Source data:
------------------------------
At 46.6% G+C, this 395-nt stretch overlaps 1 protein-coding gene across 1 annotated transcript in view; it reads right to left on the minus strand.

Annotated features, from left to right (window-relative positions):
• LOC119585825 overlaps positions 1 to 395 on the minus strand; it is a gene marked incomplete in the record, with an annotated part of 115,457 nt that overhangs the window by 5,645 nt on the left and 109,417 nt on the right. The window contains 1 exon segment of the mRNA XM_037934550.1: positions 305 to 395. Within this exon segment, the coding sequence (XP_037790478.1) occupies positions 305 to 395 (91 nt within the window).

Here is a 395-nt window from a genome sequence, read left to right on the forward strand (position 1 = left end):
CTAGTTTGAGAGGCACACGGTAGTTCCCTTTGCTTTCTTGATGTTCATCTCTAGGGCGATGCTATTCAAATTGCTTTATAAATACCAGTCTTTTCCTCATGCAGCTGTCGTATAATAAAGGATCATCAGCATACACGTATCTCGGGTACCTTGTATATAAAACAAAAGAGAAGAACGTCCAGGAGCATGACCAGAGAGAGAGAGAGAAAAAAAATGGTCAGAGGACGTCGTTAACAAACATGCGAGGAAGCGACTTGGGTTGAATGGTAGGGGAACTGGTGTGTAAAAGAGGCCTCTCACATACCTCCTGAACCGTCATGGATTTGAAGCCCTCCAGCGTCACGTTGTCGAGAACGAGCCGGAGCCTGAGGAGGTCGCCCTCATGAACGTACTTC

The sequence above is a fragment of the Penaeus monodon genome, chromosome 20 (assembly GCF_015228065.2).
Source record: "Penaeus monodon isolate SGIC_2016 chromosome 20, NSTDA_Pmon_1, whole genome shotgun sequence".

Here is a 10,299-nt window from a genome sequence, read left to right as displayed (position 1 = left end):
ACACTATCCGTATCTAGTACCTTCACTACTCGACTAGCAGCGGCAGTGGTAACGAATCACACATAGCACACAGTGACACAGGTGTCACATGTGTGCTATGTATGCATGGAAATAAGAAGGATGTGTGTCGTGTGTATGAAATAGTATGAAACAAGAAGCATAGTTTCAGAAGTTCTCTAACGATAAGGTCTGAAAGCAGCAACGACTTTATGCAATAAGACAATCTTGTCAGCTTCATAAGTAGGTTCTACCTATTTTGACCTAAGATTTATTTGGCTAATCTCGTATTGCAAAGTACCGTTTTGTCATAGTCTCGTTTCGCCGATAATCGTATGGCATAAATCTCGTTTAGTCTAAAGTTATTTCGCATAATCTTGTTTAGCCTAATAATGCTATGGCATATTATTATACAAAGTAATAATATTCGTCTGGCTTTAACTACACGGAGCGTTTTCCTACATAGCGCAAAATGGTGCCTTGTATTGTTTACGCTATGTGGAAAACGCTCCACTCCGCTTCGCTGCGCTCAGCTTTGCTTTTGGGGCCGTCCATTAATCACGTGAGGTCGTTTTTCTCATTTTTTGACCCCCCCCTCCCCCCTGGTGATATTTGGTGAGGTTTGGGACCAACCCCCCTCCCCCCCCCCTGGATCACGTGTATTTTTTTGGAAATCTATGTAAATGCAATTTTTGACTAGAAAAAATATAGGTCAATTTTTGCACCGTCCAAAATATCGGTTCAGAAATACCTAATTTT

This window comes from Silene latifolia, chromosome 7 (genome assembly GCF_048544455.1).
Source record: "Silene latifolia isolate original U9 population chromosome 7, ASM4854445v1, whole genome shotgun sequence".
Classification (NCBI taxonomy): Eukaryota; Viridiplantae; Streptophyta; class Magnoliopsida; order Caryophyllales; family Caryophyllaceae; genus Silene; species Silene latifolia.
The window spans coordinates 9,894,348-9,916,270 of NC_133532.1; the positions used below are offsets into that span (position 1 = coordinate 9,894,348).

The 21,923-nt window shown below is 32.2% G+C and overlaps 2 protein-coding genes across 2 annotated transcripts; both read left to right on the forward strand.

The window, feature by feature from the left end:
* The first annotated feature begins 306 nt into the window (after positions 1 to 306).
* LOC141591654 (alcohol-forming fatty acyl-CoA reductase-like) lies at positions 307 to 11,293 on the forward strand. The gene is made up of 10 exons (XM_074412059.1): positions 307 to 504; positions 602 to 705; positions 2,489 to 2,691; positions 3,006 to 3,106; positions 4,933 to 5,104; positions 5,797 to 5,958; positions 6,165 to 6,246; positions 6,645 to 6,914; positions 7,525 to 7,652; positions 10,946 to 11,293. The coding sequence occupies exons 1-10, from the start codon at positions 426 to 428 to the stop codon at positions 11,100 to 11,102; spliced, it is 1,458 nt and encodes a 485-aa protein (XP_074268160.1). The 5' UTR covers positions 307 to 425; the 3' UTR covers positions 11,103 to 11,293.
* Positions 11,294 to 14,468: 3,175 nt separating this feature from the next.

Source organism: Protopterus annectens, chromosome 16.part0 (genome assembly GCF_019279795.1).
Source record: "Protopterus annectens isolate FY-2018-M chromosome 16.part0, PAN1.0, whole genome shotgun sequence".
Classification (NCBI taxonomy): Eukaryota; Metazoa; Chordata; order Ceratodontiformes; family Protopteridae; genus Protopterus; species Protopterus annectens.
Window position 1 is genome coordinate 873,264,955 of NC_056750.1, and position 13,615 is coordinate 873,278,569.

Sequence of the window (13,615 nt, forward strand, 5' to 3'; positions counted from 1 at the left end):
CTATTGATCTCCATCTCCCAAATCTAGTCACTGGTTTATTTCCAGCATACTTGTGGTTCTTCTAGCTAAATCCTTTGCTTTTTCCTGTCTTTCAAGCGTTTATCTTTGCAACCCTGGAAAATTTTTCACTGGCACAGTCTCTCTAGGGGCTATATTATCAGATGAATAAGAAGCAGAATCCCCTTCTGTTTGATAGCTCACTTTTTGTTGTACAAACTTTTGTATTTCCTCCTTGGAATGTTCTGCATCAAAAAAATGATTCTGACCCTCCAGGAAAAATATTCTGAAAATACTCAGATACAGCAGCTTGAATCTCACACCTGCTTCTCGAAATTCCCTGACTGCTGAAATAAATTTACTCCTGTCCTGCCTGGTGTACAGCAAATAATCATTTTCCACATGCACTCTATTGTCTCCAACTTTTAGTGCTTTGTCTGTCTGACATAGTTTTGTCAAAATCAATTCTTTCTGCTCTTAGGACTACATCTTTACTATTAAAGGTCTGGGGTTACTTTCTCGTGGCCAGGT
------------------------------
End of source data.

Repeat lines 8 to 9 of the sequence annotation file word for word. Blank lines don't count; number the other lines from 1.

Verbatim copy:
Here is a 10,299-nt window from a genome sequence, read left to right as displayed (position 1 = left end):
ACACTATCCGTATCTAGTACCTTCACTACTCGACTAGCAGCGGCAGTGGTAACGAATCACACATAGCACACAGTGACACAGGTGTCACATGTGTGCTATGTATGCATGGAAATAAGAAGGATGTGTGTCGTGTGTATGAAATAGTATGAAACAAGAAGCATAGTTTCAGAAGTTCTCTAACGATAAGGTCTGAAAGCAGCAACGACTTTATGCAATAAGACAATCTTGTCAGCTTCATAAGTAGGTTCTACCTATTTTGACCTAAGATTTATTTGGCTAATCTCGTATTGCAAAGTACCGTTTTGTCATAGTCTCGTTTCGCCGATAATCGTATGGCATAAATCTCGTTTAGTCTAAAGTTATTTCGCATAATCTTGTTTAGCCTAATAATGCTATGGCATATTATTATACAAAGTAATAATATTCGTCTGGCTTTAACTACACGGAGCGTTTTCCTACATAGCGCAAAATGGTGCCTTGTATTGTTTACGCTATGTGGAAAACGCTCCACTCCGCTTCGCTGCGCTCAGCTTTGCTTTTGGGGCCGTCCATTAATCACGTGAGGTCGTTTTTCTCATTTTTTGACCCCCCCCTCCCCCCTGGTGATATTTGGTGAGGTTTGGGACCAACCCCCCTCCCCCCCCCCTGGATCACGTGTATTTTTTTGGAAATCTATGTAAATGCAATTTTTGACTAGAAAAAATATAGGTCAATTTTTGCACCGTCCAAAATATCGGTTCAGAAATACCTAATTTT